Typically, a presentation clicker will allow you to navigate between slides, control volume, present a blackscreen and manage your time. The most basic of the clickers would allow one to navigate the slides from a distance of a maximum 40 feet, which is enough if you are presenting your speech before an office audience. However, for public representations, which are generally organized in large hall rooms, you may consider having a clicker able to function from a maximum of 100 feet.

Some of the best PowerPoint clickers that are currently available in the market are SP400 Smart-Pointer Wireless Presenter, priced at USD 39.99; Remote Red Laser Wireless PowerPoint Presentation Pointer, priced at USD29.99; Kensington Wireless Presenter with Laser Pointer, priced at USD49.99. For a more sophisticated presentation clicker, you may choose from the range of Crystal Graphics models, starting from USD49, with the high end models costing as much as USD 249.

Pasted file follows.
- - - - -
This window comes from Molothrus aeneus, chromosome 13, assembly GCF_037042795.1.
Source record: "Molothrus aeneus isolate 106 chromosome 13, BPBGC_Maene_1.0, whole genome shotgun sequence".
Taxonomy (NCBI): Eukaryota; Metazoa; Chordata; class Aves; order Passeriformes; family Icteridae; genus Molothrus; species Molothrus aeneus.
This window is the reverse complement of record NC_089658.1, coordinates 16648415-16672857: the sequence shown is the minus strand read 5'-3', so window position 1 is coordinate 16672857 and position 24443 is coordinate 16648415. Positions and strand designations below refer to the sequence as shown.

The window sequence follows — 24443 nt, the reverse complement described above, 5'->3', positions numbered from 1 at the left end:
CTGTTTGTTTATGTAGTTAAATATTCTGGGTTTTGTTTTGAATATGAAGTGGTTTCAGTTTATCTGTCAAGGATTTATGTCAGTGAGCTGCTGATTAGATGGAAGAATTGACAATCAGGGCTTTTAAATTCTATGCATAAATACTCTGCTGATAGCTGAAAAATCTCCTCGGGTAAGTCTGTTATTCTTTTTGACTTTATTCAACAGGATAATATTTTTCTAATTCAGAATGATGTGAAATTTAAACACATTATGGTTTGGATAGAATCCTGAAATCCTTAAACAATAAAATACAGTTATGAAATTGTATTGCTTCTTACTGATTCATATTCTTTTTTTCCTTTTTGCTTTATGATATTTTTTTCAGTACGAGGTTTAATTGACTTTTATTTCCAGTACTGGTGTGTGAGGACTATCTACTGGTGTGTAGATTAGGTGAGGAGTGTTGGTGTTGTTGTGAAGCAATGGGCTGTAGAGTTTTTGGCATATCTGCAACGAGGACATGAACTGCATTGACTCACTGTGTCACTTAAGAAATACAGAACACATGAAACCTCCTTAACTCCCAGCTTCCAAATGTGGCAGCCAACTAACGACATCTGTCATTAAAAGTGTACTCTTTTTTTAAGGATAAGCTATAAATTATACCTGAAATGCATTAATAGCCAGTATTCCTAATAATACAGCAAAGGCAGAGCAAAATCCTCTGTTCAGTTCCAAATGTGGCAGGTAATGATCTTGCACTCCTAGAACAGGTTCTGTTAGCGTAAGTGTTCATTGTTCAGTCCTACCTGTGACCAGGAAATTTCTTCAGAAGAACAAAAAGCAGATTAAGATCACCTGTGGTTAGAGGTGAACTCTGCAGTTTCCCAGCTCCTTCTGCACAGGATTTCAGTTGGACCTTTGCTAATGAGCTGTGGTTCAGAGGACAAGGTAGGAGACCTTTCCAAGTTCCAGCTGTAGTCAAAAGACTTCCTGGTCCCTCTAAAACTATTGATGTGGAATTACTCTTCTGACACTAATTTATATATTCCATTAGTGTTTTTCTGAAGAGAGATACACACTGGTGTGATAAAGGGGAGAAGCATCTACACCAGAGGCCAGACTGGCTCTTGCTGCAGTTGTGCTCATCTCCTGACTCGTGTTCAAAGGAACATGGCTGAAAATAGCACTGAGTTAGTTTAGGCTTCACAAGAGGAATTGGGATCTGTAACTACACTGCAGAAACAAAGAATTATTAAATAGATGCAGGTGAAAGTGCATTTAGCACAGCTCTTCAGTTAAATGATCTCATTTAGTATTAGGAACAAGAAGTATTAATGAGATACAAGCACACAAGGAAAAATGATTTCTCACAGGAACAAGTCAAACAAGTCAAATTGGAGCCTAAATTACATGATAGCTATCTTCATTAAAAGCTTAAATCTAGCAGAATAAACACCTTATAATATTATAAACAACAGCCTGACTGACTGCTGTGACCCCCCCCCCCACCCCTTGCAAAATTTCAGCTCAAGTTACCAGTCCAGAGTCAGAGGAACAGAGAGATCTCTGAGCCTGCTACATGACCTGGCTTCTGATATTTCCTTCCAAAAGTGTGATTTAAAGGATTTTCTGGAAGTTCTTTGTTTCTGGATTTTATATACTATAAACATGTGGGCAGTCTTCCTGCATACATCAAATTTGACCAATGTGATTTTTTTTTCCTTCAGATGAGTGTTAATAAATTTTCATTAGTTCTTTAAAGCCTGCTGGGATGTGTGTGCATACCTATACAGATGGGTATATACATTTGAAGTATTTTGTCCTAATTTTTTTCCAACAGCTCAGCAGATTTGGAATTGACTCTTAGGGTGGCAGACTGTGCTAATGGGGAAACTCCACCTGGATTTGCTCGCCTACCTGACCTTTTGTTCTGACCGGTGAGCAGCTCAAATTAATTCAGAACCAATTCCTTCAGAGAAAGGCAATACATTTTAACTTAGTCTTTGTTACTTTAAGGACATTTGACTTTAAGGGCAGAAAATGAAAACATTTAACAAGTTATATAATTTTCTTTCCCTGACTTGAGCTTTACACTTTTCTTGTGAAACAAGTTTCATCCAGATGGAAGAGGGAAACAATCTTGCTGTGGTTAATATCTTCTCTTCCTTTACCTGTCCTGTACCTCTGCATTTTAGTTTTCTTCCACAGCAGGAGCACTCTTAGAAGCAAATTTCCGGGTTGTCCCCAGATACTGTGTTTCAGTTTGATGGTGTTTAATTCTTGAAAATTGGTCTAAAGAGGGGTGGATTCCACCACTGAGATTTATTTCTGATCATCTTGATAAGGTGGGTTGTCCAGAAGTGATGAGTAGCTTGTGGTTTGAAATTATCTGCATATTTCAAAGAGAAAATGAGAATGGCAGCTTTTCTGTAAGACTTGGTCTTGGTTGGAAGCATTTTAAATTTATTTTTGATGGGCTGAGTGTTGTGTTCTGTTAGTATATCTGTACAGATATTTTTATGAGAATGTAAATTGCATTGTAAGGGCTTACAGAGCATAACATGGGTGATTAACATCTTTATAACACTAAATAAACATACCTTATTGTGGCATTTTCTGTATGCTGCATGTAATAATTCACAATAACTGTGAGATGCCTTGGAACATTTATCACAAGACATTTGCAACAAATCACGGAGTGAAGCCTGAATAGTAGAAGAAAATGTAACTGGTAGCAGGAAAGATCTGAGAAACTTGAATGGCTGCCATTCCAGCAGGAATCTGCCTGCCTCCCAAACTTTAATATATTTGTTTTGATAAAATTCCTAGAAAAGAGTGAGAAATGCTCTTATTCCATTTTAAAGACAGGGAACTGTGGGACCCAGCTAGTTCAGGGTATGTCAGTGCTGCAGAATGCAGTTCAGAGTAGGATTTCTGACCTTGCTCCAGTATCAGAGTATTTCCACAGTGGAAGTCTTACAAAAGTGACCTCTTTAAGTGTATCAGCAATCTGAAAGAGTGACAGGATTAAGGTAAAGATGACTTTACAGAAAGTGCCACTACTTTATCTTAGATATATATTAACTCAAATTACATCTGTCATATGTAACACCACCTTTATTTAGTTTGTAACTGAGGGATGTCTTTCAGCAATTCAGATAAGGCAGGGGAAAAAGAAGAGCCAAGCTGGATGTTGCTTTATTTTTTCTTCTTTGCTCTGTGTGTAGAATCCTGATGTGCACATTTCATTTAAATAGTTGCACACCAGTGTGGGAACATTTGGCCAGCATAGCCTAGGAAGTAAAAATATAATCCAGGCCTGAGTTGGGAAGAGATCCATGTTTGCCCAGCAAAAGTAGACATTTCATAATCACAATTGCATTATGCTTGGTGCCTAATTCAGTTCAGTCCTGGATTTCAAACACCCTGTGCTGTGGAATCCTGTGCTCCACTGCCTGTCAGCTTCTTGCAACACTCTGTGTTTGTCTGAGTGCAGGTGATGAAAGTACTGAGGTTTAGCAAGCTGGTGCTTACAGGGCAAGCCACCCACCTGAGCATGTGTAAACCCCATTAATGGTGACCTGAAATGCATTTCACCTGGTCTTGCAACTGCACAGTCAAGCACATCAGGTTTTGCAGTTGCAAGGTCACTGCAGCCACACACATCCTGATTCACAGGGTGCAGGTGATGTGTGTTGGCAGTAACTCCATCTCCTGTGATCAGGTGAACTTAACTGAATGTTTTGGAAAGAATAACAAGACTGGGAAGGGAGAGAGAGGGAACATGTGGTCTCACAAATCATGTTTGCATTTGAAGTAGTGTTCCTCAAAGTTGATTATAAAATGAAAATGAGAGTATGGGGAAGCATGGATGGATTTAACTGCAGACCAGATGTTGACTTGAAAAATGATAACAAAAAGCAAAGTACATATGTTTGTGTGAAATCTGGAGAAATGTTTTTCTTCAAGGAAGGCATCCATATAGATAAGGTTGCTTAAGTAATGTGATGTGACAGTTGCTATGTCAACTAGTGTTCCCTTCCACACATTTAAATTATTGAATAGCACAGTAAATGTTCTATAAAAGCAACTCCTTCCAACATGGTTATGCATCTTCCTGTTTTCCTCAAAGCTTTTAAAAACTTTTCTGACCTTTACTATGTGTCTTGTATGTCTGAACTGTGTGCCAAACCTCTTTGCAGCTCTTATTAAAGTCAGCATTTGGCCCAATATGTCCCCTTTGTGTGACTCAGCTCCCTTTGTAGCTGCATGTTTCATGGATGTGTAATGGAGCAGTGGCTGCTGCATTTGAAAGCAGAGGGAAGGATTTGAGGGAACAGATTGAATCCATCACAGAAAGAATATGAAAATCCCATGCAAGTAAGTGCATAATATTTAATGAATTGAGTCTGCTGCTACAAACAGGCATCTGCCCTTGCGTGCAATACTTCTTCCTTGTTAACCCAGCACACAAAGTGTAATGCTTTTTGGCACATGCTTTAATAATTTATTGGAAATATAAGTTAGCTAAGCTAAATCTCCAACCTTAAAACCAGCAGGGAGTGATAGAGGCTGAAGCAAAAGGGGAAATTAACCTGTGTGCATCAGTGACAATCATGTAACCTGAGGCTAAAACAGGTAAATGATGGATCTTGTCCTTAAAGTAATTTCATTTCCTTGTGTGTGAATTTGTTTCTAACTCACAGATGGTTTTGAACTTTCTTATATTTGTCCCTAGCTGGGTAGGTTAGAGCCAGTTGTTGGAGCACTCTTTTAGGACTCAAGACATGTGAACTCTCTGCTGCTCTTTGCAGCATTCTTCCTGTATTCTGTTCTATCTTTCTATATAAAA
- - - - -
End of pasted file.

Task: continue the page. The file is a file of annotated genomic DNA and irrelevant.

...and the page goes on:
Commercial Property Negotiation – 3 Stages of Rejection in Negotiation

In commercial real estate sales and leasing, the real estate agent negotiates every day with different people and different situations. Your skill in the negotiation process will improve over time, although it can be significantly fast tracked through simple daily practice.

Most the property negotiations have some degree of challenge such as:

  • The fees are too high for the property owner
  • The marketing funds are more than what the client will pay
  • The type of agency is not what the client wants to accept
  • The timing of the deal is difficult
  • The price or rent being offered is unacceptable
  • The parties to the deal just don’t get on
  • The key elements of the property do not fully satisfy the parties

Given that every deal is going to have some hurdle to negotiate through, the best real estate salespeople become the excellent negotiators. You can do that as well.